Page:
In accordance with Education Law §2853(3)(e)(5), DOE is, therefore, required to pay rental assistance based on student enrollment in grades 8 through 12 – the grades for which the school has been approved to provide instruction - during its current charter term and any subsequent renewal term, provided that, in any such renewal term, the charter school serves the grades encompassed by the charter referenced herein[4] (see Appeal of Our World Neighborhood Charter School, 56 Ed Dept Rep, Decision No. 17,065; Appeal of Uncommon New York City Charter School, 56 id., Decision No. 17,010; Appeal of Rosalyn Yalow Charter School, 54 id., Decision No. 16,690).  I note that Education Law §2853(3)(e)(5) provides for rental assistance based on current school year enrollment, not the enrollment projections set forth in the charter, for each year of the charter term.  Specifically, with respect to a new charter school “if the appeal results in a determination in favor of the charter school, the city school district shall pay the charter school an amount attributable to ... the formation of the new charter school...” that is calculated in accordance with the formula set forth in Education Law §2853(3)(e)(5).

The amounts payable to a charter school in its first year of operation shall be based on the projections of initial-year enrollment set forth in the charter until actual enrollment is reported to the school district by the charter school (see Education Law §2856[1][b]).  Such projections shall be reconciled with the actual enrollment at the end of the school’s first year of operation, and any adjustment shall be made to payments during the school’s second year of operation (see Education Law §2856[1][b]).

The record, in this case, indicates that the school will first commence instruction in the 2018–2019 school year serving students in grades 8 and 9.  It will expand one grade level in each succeeding school year until it serves students in grades 8 through 12.  Accordingly, pursuant to Education Law §2853(3)(e)(5), DOE must pay petitioner in each year of the charter term and any subsequent renewal term, provided that, in any such renewal term, the charter school serves the grades encompassed by the charter referenced herein, an amount attributable to the formation of the new charter school that is calculated in accordance with the formula set forth in Education Law §2853(3)(e)(5).  As noted above, DOE is obligated to pay for all the grades in the newly-opened charter school in each year of the initial charter term and any subsequent renewal term, provided that, in any such renewal term, the charter school serves the grades encompassed by the charter referenced herein; the amount payable must be based on the charter school’s actual current year enrollment (see Appeal of Our World Neighborhood Charter School, 56 Ed Dept Rep, Decision No. 17,065; Appeal of Uncommon New York City Charter School, 56 id., Decision No. 17,010; Appeal of Rosalyn Yalow Charter School, 54 id., Decision No. 16,690).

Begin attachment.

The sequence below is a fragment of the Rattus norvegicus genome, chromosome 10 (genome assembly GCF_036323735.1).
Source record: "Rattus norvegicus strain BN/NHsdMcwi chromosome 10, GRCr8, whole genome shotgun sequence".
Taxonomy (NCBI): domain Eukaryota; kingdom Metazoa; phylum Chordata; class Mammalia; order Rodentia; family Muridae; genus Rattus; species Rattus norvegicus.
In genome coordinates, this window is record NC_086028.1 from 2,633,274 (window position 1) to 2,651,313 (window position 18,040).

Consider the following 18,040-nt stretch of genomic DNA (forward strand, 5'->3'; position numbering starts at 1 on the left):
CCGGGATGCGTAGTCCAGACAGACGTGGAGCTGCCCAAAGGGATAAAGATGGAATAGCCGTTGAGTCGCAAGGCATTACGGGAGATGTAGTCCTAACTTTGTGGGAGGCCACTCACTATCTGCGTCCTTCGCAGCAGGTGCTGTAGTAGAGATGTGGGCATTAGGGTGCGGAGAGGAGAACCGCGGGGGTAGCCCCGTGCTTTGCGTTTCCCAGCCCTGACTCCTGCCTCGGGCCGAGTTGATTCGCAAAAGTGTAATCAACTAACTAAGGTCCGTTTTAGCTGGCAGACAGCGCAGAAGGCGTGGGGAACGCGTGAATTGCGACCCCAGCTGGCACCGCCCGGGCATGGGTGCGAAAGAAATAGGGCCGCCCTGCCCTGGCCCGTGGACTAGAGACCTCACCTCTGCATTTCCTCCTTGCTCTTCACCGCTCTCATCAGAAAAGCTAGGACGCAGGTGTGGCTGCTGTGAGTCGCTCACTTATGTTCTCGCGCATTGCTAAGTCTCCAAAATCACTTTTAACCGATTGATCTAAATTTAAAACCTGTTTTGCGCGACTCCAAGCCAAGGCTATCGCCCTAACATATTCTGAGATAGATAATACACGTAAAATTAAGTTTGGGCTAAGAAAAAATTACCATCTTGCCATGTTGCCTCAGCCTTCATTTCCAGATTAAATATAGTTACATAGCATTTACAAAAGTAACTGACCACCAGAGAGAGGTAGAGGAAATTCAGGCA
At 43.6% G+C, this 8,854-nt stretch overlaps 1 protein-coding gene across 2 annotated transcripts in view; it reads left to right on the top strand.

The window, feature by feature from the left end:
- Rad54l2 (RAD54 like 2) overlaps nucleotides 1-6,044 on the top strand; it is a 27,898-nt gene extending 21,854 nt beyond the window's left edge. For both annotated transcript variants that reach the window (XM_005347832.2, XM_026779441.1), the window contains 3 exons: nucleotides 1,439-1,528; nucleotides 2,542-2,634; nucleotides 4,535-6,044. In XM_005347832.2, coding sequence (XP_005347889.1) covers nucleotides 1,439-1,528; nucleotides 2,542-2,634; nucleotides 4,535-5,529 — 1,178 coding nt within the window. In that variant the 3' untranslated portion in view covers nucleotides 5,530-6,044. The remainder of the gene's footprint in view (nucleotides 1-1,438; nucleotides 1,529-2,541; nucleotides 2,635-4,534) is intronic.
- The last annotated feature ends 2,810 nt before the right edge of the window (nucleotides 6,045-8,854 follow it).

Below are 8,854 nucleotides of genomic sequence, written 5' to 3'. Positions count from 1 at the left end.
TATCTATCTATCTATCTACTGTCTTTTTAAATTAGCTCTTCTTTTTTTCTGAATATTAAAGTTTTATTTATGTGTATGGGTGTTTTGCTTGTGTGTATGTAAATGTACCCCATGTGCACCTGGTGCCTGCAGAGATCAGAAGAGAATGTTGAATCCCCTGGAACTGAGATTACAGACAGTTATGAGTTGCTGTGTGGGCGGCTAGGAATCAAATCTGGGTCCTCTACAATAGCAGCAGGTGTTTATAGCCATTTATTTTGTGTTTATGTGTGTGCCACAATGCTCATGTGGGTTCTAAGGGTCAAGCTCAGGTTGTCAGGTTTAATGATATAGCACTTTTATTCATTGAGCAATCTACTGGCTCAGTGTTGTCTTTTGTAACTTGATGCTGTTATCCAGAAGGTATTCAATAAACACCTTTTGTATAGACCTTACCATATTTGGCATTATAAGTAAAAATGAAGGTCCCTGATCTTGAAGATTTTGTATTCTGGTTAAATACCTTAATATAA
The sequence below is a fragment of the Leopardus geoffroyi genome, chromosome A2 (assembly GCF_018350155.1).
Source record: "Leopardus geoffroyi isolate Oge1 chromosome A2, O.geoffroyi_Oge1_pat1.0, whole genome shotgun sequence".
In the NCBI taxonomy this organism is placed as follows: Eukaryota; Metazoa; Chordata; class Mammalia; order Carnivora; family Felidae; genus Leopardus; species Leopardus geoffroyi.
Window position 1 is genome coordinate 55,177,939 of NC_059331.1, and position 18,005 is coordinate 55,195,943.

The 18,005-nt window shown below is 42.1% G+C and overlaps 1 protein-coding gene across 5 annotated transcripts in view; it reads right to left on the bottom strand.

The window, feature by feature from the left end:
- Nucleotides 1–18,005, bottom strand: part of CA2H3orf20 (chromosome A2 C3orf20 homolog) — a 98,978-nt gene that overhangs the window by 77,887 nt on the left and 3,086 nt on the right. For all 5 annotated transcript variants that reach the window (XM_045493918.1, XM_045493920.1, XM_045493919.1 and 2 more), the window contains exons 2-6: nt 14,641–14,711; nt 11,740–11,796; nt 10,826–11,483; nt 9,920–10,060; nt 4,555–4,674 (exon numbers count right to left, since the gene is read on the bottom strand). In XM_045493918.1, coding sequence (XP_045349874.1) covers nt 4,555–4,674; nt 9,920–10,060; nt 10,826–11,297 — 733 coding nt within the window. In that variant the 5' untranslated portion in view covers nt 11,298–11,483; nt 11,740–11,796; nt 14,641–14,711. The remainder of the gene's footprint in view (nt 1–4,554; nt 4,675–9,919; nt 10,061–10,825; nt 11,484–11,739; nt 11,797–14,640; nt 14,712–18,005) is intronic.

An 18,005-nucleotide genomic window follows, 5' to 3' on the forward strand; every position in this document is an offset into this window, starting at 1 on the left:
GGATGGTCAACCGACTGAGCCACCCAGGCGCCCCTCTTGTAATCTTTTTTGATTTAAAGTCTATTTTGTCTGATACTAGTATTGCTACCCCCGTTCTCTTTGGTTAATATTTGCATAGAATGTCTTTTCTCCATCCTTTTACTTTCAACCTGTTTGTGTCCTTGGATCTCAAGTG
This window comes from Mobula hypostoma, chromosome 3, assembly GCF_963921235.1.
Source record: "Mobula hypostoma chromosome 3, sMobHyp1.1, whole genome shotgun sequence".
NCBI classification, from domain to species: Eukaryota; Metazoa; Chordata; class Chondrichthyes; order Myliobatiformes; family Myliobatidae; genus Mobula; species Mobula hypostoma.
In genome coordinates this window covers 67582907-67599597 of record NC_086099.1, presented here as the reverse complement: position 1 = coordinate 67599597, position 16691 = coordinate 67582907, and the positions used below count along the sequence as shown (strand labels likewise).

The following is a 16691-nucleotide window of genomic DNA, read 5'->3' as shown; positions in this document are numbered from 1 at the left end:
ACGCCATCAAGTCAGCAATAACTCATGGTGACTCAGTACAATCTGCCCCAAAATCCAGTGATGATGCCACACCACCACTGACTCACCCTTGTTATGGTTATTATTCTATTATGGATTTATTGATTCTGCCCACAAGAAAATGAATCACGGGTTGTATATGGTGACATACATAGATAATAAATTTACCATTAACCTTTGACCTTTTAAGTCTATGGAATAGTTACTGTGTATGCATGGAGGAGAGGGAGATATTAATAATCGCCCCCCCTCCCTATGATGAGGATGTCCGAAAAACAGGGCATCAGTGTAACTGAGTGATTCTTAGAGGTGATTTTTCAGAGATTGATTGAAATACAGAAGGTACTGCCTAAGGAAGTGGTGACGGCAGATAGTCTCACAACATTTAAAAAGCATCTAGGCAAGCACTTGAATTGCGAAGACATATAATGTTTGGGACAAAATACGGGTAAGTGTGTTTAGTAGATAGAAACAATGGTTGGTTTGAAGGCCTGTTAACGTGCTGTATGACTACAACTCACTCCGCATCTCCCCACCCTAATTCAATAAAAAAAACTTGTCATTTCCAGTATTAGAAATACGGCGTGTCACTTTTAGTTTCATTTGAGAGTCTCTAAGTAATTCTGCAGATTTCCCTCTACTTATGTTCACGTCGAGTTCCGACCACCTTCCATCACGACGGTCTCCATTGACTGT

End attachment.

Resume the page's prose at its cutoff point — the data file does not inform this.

In this instance, there is no evidence in the record that petitioner has been afforded the opportunity to select an alternative privately-owned site for the school and respondent must afford petitioner an opportunity to do so.  Petitioner must present DOE with evidence of the actual rental cost of an alternative privately-owned site so that DOE can determine whether such rental cost is less than the amount computed pursuant to Education Law §2853(3)(e)(5)(B).

Nothing herein should be construed to prevent DOE from offering petitioner co-location space for the school in the future.

THE APPEAL IS SUSTAINED.

IT IS ORDERED that DOE comply with the requirements of Education Law §2853(3)(e)(5) in accordance with this decision and pay petitioner an amount attributable to the formation of the new charter school that is calculated in accordance with the formula set forth in Education Law §2853(3)(e)(5).

END OF FILE

 

[1] Petitioner was initially authorized by the Board of Regents under the name New Ventures Charter School (“New Ventures”).  At its April 2017 meeting, the Board of Regents approved the merger of John W. LaValle Preparatory Charter School with New Ventures, with New Ventures as the surviving corporation under the amended name Integration Charter Schools.  The merger became effective on July 1, 2017.

 

[2] According to petitioner’s president, as a result of DOE’s failure to offer space, petitioner will incur rental costs and expenses for the school.

 

[3] Pursuant to Education Law §2853(3)(a-5), the petition must be dismissed, adjudicated or disposed of by the Commissioner within ten days of the receipt of the city school district’s response.  Pursuant to Commissioner’s regulation §276.11(a)(2), day means business day.  My Office of Counsel received DOE’s answer on January 10, 2018.  Accordingly, the decision in this matter must be issued on or before January 25, 2018.

 

[4] To be eligible for an apportionment pursuant to Education Law §3602(6-g) where the charter school has prevailed in an appeal to the Commissioner pursuant to Education Law §2853(3)(e), DOE must document all expenses incurred pursuant to Education Law §2853(3)(e)(5) for each such charter school for the term of the charter indicated in the Commissioner’s decision, including any renewals pursuant to Education Law §2851(4), provided that the charter school serves the grades encompassed by the charter that was the subject of the Commissioner’s decision (see New York State Education Department, Update on Facilities Assistance Guidance for NYC Charter Schools, dated November 3, 2016).